November 26th 2017

Alcohol and Mental Health

Whether you’re a craft beer connoisseur or enjoy indulging in some quality time with some quality wine, chances are that as a university student, you’ve probably encountered alcohol in some form at one time or another. While the responsible consumption of alcohol can be an enjoyable and pleasant experience, there are instances in which the usage of alcohol can take a toll on one’s mental wellness.

According to Statistics Canada, alcohol is the most common substance of abuse or dependence at 18.1%. The DSM-5 states that Alcohol Use Disorder (AUD) consists of alcohol abuse and alcohol dependence and can be grouped into sub classifications as mild, moderate and severe. A diagnosis of AUD includes meeting at least 2 of the 11 criteria within a 12-month period. The criteria can illustrate the problematic nature of AUD with excessive drinking, the inability to quit drinking, or social issues caused by drinking, to name a few. The severity of an AUD is based on the numerical score obtained from the criteria ranging from mild (score: 2-3), moderate (score: 4-5) and severe (score: 6+).

Further examination of research between Alcohol Use Disorder (AUD) and Major Depressive Disorder (MDD) suggests that there may be a casual correlation between the two disorders. The analysis found that the initial presence of either disorders can double the risk of developing the second disorder. However, the prevalence of developing AUD first and subsequently developing depression is more probable (Boden and Fergusson, 2011). This is hypothesized to be caused by the potential neurological and metabolic alterations due to excessive alcohol exposure (Boden and Fergusson, 2011). Therefore, current research is pointing to the casual nature of AUD and MDD, with ascending use of alcohol increasing the risk of depression.

While consuming alcohol has become a part of the university culture, there are self-initiating steps that can be taken in order to aim towards declining excessive drinking. For instance, a moderate drinking plan can be established to regulate consumption. This plan can include a set limit of how many drinks are to be consumed per week or journaling drinking habits in order to be mindful of the consumption. A number of iPhone and Android Apps are available that have been found to be helpful in reducing alcohol consumption (Quanbeck et al., 2014). Furthermore, the following steps can be taken in order to cut down the consumption and effects of alcohol, 1) the ingestion of a proper meal prior to drinking may curb or decrease the effects of alcohol 2) the avoidance of triggers, situations and individuals that may lead towards excessive drinking 3) if drinking has become a time consuming activity, becoming preoccupied with a new activity such as exercising, yoga, studying, etc. will further develop the presence of this objective (Rethink Drinking, n.d).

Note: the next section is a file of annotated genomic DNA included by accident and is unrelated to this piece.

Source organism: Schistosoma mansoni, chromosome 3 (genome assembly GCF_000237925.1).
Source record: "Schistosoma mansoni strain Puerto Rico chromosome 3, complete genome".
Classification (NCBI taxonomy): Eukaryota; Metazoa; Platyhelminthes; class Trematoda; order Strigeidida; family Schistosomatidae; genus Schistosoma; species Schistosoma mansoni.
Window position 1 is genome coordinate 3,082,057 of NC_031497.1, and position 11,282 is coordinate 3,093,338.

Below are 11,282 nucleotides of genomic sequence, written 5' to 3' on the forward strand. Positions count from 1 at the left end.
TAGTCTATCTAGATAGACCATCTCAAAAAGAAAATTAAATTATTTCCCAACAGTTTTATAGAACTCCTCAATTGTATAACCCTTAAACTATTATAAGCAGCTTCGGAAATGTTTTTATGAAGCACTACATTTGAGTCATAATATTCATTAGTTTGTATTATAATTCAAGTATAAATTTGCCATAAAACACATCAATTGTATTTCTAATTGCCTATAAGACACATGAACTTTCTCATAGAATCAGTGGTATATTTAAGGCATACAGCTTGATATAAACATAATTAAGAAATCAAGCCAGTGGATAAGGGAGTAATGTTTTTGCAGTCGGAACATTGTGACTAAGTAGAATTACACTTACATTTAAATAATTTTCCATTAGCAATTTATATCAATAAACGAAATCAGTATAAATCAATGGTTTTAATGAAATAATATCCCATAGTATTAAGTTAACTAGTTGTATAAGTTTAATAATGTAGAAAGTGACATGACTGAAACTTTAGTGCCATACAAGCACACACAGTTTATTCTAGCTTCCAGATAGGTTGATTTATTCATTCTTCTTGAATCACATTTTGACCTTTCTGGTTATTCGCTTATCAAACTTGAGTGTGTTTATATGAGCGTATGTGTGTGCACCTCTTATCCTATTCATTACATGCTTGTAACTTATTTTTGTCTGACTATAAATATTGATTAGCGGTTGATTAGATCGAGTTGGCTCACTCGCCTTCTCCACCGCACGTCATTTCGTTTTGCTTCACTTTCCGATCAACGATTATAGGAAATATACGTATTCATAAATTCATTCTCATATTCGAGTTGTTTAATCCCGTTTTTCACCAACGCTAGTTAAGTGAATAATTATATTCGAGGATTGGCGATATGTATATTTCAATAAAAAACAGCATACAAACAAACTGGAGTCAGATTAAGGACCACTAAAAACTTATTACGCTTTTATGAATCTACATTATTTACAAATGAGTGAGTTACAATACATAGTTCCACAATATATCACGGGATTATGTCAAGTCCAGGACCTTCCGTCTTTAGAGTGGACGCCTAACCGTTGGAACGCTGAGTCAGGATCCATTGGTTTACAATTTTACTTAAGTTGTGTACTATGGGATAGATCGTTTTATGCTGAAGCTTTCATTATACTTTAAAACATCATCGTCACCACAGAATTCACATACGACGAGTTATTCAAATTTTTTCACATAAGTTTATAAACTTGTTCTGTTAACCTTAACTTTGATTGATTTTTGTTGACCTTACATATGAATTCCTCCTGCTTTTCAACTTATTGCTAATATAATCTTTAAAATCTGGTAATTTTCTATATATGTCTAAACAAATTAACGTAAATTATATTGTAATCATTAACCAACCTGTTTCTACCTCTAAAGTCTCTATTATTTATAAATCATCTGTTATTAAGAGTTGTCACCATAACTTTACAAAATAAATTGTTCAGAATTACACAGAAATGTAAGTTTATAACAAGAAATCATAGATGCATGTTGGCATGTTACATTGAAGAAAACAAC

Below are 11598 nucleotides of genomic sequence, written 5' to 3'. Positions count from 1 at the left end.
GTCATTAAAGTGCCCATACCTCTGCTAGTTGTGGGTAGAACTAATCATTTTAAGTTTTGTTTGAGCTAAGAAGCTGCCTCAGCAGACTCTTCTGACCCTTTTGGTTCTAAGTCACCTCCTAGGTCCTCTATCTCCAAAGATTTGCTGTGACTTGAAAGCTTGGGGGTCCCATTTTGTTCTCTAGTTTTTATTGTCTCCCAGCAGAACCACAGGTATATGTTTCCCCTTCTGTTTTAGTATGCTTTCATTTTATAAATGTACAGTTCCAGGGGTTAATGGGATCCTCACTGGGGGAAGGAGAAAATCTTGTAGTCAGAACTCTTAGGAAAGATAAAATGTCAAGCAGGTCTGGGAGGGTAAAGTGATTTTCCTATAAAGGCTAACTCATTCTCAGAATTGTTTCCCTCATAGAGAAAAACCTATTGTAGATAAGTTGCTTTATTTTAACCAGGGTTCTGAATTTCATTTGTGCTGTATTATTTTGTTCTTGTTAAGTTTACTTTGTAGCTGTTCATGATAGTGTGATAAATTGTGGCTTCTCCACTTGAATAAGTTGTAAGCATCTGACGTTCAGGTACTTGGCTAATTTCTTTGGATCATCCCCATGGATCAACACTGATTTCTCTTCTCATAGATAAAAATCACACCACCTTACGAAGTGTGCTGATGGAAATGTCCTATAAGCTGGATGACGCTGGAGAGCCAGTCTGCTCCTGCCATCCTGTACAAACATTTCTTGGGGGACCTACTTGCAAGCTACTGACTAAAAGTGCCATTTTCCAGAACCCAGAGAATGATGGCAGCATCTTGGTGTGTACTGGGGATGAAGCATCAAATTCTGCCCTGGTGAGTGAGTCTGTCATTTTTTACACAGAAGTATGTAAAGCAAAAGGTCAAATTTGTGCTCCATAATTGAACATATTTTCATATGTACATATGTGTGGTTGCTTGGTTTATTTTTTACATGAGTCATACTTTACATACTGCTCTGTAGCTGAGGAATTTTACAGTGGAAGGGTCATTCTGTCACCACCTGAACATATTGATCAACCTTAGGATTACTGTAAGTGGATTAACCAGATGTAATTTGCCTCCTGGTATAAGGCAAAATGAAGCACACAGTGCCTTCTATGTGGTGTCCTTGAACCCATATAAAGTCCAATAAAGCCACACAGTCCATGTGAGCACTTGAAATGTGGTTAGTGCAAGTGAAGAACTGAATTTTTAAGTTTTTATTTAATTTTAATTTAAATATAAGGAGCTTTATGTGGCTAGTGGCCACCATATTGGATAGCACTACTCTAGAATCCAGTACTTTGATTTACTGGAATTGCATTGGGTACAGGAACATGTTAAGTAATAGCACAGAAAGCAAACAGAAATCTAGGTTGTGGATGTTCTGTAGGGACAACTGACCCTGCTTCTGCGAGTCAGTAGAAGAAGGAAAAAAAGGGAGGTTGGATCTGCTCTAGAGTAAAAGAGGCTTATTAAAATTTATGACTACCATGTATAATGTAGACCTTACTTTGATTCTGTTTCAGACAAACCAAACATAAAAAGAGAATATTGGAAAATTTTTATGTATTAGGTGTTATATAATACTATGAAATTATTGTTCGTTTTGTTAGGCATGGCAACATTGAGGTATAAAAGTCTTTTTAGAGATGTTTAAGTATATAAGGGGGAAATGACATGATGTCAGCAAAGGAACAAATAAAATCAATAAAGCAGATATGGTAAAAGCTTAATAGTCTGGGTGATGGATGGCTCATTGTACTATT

If you are in crisis or need immediate support, please contact:

Ryerson’s Counselling Centre 416-979-5195
Student Helpline Good2Talk 866-925-5454
Distress Centres of Toronto 416-408-4357 (408-HELP)


Alcohol Use Disorder: DSM–5. (2016). Retrieved October 13, 2017, from

Boden, J. M. and Fergusson, D. M. (2011), Alcohol and depression. Addiction, 106: 906–914. doi:10.1111/j.1360-0443.2010.03351.x

Government Of Canada. (2015, November 27). Health at a Glance. Retrieved October 13, 2017, from

Rethink Drinking. (n.d.). Tips to try – Rethinking Drinking – NIAAA. Retrieved October 18, 2017, from

Quanbeck, A., Chih, M. Y., Isham, A., Johnson, R., & Gustafson, D. (2014). Mobile delivery of treatment for alcohol use disorders: A review of the literature. Alcohol research: current reviews, 36(1), 111.

November 19th 2017

Anxiety: An Emotion on a Continuum

Have you ever met anyone who has never experienced anxiety? Odds are, you have not. Why is that? Well, anxiety is one of many emotions every human experiences and it is a very helpful emotion at that. Anxiety is a mental and physical reaction to threat that serves as a protective factor. For instance, imagine you are crossing the street and all of a sudden you see a car is heading straight for you. This is a situation in which the experience of anxiety is helpful because anxiety prepares the fight or flight response – in this case, the flight response. Anxiety leads to the release of chemicals that primes our body for action, increases our stamina, and facilitates quick escape to avoid danger (i.e., getting hit by the car). In this way, it would be problematic if someone were incapable of experiencing anxiety.

Anxiety is a normal human emotion that exists on a continuum. The majority of people experience a level of anxiety that is somewhere in the middle of the continuum. However, some people experience very high levels of anxiety, which can be problematic. Anxiety is experienced in the face of real danger as well as perceived danger. For instance, if someone is worrying that others are thinking negatively of them at a social event, they are perceiving danger in a situation in which there is no objective, life-threatening danger. Nevertheless, this perception of danger will cause them to experience anxiety and will lead to the same release of chemicals as if they were crossing the street and a car was coming towards them. Anxiety is considered problematic if it prevents an individual from living life how they would like to or causes them a great deal of distress. High levels of persistent anxiety may be associated with an anxiety disorder. In future blog posts we will discuss the many types of anxiety disorders and helpful tools for managing anxiety.


October 1st 2017

What is depression?

Due to impressive media campaigns, awareness for mental illnesses such as anxiety and depression is growing. Unfortunately, there is limited awareness about what these disorders actually look like for individuals. As stated in a previous blog post, mental illnesses are quite common. But, it is important that we do not mistake normal ranges of anxiety and sadness for mental illness. The purpose of this blog post is to provide information about the symptoms of depression and when you should consider seeking help for yourself or others.